AU - Hoshiyama, Yoshiharu

AU - Tanabe, Naohito

AU - Hashimoto, Shuji

AU - Wada, Yasuhiko

AU - Kawamura, Takashi

AU - Watanabe, Yoshiyuki

AU - Ozasa, Kotaro

AU - Miki, Tsuneharu

AU - Date, Chigusa

AU - Sakata, Kiyomi

AU - Kurozawa, Yoichi

AU - Shibata, Akira

AU - Okamoto, Naoyuki

AU - Shio, Hideo

PY - 2013/1/1

Y1 - 2013/1/1

N2 - Background: We analyzed data from the Japan Collaborative Cohort Study (36 164 women aged 40-79 years at baseline in 1988-1990 with no previous diagnosis of breast cancer and available information on weight and height) to examine the association between baseline body mass index (BMI)/weight gain from age 20 years and breast cancer risk in a non-Western population. Methods: The participants were followed prospectively from enrollment until 1999-2003 (median follow-up: 12.3 years). During follow-up, breast cancer incidence was mainly confirmed through record linkage to population-based cancer registries. A Cox proportional hazards model was used to calculate hazard ratios (HRs) and 95% CIs for the association between breast cancer risk and body size. Results: In 397 644.1 person-years of follow-up, we identified 234 breast cancer cases. Among postmenopausal women, the adjusted HR increased with BMI, with a significant linear trend (P < 0.0001). Risk was significantly increased among women with a BMI of 24 or higher (HR: 1.50, 95% CI: 1.09-2.08 for BMI of 24-28.9, and 2.13, 1.09-4.16 for BMI ≥ 29) as compared with women with a BMI of 20 to 23.9. Weight gain after age 20 years and consequent overweight/obesity were combined risk factors for postmenopausal breast cancer risk. This combined effect was stronger among women aged 60 years or older. However, the HRs were not significant in premenopausal women. Conclusions: Our findings support the hypothesis that weight gain and consequent overweight/obesity are combined risk factors for breast cancer among postmenopausal women, particularly those aged 60 years or older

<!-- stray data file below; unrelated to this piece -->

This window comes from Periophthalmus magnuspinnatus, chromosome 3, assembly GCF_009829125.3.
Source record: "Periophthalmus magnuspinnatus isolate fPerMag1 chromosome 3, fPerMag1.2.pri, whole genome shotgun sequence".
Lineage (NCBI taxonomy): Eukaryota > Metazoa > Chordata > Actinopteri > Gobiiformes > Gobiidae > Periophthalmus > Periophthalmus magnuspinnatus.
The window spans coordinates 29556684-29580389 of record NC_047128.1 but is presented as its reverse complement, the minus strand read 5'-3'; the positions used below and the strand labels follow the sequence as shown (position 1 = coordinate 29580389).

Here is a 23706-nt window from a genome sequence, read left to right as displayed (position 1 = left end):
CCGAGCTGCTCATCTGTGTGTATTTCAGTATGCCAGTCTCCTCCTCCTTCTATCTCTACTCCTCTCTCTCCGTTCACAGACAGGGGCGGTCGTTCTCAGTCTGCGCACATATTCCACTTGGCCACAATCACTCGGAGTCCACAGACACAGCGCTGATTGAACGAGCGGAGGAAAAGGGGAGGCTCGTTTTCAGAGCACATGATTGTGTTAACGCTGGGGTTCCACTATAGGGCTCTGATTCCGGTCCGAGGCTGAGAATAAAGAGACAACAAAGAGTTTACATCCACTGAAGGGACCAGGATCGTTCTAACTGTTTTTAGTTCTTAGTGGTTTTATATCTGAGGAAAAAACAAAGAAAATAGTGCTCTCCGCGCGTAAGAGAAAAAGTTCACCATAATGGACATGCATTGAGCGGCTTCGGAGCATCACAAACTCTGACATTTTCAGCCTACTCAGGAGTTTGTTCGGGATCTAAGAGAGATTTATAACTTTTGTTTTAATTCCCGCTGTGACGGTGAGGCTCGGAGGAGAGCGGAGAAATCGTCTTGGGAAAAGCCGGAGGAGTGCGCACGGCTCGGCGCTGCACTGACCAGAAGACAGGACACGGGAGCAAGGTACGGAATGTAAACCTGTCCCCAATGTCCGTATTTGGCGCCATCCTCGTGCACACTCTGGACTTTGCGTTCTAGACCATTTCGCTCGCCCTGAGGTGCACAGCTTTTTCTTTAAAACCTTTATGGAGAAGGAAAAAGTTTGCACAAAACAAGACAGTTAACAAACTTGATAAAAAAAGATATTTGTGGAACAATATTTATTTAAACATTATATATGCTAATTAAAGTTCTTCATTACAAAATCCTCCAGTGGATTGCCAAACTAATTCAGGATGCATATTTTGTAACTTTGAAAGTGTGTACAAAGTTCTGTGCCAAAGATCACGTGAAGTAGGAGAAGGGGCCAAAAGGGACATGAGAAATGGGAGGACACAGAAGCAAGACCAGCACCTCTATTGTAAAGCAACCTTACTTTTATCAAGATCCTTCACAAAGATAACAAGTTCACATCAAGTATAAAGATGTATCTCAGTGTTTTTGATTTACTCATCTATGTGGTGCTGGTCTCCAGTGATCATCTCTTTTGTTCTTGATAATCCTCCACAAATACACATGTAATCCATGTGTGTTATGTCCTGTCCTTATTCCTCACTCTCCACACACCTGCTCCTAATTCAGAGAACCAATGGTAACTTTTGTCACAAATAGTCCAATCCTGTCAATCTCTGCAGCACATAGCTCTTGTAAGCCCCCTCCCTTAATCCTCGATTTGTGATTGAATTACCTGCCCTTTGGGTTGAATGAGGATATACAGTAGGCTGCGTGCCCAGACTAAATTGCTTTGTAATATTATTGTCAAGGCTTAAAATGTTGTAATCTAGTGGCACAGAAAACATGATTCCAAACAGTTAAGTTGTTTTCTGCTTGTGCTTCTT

AB - Background: We analyzed data from the Japan Collaborative Cohort Study (36 164 women aged 40-79 years at baseline in 1988-1990 with no previous diagnosis of breast cancer and available information on weight and height) to examine the association between baseline body mass index (BMI)/weight gain from age 20 years and breast cancer risk in a non-Western population. Methods: The participants were followed prospectively from enrollment until 1999-2003 (median follow-up: 12.3 years). During follow-up, breast cancer incidence was mainly confirmed through record linkage to population-based cancer registries. A Cox proportional hazards model was used to calculate hazard ratios (HRs) and 95% CIs for the association between breast cancer risk and body size. Results: In 397 644.1 person-years of follow-up, we identified 234 breast cancer cases. Among postmenopausal women, the adjusted HR increased with BMI, with a significant linear trend (P < 0.0001). Risk was significantly increased among women with a BMI of 24 or higher (HR: 1.50, 95% CI: 1.09-2.08 for BMI of 24-28.9, and 2.13, 1.09-4.16 for BMI ≥ 29) as compared with women with a BMI of 20 to 23.9. Weight gain after age 20 years and consequent overweight/obesity were combined risk factors for postmenopausal breast cancer risk. This combined effect was stronger among women aged 60 years or older. However, the HRs were not significant in premenopausal women. Conclusions: Our findings support the hypothesis that weight gain and consequent overweight/obesity are combined risk factors for breast cancer among postmenopausal women, particularly those aged 60 years or older